Writing for BBC History Professor Kevin Butcher shares three myths found on Roman coins, two quite obscure and one a little more famous.
Myths were central to the ancient Greek and Roman sense of identity. They helped to give communities a common past. While intellectuals might have debated whether there really ever was a time when gods and heroes interacted, many cities in the eastern Mediterranean – particularly in the period of Roman rule – incorporated particular myths as elements of local history.
A city might claim that this was the place where the hero Perseus rescued Andromeda from the sea monster, or this was the place where the infant Dionysus had been nursed by a nymph called Nysa. Some cities were lucky enough to be central to certain well-known stories, like Ilium, the successor of Troy; however other, more obscure cities were forced to be creative. They adopted and adapted certain myths and claimed them as their own. In practice, it’s not that different from the association of diverse places in Britain with remote and shadowy figures like King Arthur.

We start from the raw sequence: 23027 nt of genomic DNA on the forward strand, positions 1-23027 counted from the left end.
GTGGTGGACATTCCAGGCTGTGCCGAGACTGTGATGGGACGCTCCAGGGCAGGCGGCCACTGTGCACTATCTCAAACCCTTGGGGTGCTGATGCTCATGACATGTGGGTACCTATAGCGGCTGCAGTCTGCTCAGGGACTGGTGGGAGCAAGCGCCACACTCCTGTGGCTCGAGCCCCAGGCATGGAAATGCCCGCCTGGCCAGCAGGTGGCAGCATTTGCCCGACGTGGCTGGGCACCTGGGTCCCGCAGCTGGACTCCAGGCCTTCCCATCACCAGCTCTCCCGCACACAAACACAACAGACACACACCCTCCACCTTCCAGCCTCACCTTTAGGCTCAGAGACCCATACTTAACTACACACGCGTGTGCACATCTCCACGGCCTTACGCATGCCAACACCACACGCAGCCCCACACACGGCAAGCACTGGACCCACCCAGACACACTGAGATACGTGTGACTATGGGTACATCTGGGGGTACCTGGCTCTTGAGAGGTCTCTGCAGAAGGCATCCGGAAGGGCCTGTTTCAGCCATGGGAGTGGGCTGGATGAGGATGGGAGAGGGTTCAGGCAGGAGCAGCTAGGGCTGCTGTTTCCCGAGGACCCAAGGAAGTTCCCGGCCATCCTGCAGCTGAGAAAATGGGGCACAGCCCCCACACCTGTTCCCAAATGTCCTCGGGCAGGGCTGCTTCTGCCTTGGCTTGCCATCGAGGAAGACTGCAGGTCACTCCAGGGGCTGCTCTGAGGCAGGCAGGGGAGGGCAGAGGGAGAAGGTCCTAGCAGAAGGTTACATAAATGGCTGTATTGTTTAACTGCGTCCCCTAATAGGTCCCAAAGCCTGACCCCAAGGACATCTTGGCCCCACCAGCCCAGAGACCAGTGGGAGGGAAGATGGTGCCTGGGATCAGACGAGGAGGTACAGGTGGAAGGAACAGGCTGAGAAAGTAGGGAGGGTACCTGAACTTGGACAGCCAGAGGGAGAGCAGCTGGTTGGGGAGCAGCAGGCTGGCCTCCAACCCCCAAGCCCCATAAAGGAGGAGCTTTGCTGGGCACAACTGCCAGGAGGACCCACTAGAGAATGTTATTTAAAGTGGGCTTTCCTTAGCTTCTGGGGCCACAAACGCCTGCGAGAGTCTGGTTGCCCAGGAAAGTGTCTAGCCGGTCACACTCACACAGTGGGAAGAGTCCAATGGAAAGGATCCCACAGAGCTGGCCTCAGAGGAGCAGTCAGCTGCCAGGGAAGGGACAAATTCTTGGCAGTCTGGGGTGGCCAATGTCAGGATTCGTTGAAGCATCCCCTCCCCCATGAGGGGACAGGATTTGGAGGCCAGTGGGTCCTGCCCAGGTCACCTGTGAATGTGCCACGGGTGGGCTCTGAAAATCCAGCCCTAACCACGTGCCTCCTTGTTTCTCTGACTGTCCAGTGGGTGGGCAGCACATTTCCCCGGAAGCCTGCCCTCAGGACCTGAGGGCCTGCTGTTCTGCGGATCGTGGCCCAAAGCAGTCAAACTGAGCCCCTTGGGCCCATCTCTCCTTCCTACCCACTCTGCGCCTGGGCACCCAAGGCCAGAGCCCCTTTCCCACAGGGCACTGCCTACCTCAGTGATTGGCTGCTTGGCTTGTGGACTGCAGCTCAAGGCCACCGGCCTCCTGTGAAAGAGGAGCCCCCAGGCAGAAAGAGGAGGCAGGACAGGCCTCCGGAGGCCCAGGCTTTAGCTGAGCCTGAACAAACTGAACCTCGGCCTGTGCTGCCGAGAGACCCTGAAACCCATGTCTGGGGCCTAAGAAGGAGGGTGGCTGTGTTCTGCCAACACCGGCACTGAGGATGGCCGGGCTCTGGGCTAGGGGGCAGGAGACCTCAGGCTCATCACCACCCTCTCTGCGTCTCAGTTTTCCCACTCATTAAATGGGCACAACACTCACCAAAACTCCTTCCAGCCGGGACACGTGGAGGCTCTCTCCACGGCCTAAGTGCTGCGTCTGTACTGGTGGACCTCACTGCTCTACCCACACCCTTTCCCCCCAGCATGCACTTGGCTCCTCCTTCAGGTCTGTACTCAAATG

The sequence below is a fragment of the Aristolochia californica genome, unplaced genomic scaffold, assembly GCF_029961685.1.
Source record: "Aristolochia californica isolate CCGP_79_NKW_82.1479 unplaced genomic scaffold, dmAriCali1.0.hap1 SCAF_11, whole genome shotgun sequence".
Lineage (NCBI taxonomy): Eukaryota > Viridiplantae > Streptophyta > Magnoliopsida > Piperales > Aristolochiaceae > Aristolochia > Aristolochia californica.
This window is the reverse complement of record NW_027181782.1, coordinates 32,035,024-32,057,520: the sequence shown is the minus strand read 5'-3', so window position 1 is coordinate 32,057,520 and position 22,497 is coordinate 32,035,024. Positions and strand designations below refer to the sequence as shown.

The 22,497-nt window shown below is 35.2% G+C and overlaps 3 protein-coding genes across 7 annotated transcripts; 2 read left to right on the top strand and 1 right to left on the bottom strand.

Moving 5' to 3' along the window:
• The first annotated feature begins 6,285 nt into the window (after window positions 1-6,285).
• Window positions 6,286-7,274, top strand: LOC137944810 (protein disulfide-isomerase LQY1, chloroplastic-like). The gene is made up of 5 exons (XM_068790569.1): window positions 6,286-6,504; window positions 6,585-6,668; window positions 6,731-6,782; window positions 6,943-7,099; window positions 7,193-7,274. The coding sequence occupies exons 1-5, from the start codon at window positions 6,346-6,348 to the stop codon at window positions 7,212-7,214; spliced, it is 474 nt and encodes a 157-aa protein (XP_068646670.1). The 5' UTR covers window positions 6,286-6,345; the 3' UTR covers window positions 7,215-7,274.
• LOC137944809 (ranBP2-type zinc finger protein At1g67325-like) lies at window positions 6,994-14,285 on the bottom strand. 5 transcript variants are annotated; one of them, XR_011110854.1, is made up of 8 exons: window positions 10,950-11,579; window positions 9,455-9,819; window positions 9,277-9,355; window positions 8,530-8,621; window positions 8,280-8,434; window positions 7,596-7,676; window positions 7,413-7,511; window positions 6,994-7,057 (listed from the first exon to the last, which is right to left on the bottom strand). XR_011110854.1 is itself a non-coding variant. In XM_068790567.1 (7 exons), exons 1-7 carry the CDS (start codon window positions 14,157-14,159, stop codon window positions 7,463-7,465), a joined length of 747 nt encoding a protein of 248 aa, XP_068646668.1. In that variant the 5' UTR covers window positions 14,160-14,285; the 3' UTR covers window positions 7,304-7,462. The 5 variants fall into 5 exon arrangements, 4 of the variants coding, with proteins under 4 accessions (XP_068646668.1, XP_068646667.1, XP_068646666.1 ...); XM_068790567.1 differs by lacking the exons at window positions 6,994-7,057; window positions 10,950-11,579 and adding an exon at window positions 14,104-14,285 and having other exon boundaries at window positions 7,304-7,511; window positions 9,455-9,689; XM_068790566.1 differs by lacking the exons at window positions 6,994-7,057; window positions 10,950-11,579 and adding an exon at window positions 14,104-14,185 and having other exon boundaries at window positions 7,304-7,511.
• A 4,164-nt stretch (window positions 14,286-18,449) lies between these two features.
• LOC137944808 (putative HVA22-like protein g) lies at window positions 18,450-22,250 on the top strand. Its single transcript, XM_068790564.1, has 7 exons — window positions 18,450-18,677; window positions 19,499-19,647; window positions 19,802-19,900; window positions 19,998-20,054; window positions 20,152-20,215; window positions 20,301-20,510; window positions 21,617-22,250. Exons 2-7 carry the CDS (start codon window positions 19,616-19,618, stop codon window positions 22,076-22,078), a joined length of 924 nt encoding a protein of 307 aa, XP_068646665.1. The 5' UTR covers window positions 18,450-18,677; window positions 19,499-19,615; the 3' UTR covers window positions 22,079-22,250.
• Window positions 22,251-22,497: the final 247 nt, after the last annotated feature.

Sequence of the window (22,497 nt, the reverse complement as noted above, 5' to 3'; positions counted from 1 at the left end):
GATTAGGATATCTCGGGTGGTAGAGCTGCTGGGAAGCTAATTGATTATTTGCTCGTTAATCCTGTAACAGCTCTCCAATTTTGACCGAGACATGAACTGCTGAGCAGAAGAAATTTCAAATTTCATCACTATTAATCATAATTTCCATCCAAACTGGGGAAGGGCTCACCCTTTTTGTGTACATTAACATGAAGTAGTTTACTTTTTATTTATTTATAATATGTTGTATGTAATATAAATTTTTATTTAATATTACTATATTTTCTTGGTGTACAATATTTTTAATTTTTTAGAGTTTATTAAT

Read more on the BBC History website